Saddest is that, in many cases, elder fraud could be stopped early, perhaps even prevented, if financial institutions took a hard look at transactions involving vulnerable elderly customers, say the experts. Yes, bankers sometimes are crooks, but the institutions also have account histories, going back decades in many cases, with their senior customers and that information could be used to quickly flag irregularities. "Financial institutions could play an important role here," said Steve Starnes, a financial advisor with Savant Capital Management, who said he has worked with a number of clients suffering serious cognitive decline - which, he stressed, is when most elder fraud occurs. He added that - between financial institutions and more alert and involved family members - probably 90% of elder fraud could be stopped.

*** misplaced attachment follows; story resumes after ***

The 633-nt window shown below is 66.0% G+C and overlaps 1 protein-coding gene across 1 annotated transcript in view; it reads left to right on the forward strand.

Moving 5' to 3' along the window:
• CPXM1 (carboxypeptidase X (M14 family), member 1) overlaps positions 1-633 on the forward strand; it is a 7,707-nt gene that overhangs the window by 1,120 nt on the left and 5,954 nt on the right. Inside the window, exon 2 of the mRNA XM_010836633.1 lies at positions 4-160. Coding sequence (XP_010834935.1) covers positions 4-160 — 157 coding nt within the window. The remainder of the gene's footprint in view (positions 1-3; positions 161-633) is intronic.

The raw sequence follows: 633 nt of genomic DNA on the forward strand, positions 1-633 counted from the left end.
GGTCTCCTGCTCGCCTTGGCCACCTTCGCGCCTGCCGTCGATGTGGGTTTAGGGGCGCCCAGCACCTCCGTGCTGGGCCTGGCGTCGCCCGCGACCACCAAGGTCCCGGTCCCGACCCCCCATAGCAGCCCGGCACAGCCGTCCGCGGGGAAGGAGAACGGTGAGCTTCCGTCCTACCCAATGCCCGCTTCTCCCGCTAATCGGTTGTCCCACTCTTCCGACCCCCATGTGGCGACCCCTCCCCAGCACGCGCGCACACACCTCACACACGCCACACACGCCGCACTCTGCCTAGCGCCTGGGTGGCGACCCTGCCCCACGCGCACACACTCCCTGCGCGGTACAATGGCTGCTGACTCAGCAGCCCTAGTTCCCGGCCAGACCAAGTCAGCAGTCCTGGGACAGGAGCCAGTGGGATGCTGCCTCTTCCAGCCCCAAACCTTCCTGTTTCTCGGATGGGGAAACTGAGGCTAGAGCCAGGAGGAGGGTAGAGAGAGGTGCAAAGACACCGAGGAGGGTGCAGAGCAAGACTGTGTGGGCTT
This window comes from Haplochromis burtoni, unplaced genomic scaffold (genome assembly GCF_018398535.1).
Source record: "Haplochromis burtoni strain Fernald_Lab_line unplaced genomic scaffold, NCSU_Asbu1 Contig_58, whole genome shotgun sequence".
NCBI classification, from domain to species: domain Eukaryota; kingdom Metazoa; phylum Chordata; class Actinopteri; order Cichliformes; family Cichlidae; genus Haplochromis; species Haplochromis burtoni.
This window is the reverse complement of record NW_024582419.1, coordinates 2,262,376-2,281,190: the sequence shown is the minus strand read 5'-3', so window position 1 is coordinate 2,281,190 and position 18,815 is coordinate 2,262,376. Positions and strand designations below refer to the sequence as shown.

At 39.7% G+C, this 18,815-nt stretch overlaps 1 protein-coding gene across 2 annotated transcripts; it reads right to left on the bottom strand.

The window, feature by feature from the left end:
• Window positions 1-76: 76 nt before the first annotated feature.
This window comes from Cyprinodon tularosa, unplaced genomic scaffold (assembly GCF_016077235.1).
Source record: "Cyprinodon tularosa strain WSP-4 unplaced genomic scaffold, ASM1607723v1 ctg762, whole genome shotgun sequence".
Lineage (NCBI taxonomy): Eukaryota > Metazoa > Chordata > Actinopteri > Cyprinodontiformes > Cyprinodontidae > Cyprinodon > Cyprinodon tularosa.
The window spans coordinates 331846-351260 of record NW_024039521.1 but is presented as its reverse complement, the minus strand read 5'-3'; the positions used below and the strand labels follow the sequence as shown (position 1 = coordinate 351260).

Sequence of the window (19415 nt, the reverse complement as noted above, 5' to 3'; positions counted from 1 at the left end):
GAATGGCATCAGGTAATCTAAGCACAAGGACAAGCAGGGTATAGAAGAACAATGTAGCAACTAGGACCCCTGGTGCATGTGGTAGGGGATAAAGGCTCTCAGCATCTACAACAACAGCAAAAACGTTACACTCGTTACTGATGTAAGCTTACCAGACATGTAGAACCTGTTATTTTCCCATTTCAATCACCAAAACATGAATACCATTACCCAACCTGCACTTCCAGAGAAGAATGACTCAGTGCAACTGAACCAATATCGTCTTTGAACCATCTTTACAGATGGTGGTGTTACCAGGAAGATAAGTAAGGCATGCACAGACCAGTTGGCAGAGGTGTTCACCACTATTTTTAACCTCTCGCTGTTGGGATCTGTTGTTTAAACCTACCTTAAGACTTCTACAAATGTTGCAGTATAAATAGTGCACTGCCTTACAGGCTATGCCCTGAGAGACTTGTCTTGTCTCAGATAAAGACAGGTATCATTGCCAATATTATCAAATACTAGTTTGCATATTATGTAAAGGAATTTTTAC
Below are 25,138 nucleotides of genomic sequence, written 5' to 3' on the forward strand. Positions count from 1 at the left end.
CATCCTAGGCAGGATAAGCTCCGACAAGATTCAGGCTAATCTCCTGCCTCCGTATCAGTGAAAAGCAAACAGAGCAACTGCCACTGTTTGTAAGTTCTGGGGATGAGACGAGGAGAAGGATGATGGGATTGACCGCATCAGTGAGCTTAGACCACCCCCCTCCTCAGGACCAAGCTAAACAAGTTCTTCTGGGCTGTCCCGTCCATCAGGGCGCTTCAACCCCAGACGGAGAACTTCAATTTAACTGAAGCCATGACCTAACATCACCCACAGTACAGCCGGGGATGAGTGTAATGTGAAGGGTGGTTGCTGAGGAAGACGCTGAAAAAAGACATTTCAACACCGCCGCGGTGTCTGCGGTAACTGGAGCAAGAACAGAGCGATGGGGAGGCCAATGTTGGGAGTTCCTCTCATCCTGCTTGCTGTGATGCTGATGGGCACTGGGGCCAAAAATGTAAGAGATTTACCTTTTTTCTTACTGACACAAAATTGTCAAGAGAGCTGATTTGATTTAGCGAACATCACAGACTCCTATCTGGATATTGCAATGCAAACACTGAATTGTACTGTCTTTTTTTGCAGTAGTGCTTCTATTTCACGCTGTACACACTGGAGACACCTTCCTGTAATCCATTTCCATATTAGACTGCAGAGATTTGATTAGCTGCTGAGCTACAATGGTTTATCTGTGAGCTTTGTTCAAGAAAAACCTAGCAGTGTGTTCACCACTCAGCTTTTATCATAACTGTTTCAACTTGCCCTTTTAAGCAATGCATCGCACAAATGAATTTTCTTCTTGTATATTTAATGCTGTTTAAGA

That's because much of this crime is crude. It's often as blatant as writing checks to oneself and holding the senior's hand as he or she signs the instruments. Another common ploy: requesting a debit card on an account that has never had one and then putting in frequent visits to ATMs. One state - Maryland in 2012 -- passed a law requiring financial institutions to report suspicious transactions involving senior citizens. How's it working? "The vast majority of our seniors still come into the branch to bank," said Frank Moran, director of security at Sandy Spring Bank in Olney, Md. "Our front line staff may notice that something is different."
Like what? Probably the most prominent red flag is when the senior comes in to add another signature to the account, but equally worrisome are withdrawals that depart - by virtue of amounts or frequency - from past behavior. Either way, when tellers notice a change they are taught - in an annual training for all employees at Sandy Spring as well as in the new employee orientation - to report it upward. And reports come in. Sandy Spring, said Moran, has passed on perhaps 20 reports in the last year to Maryland's Adult Protective Services.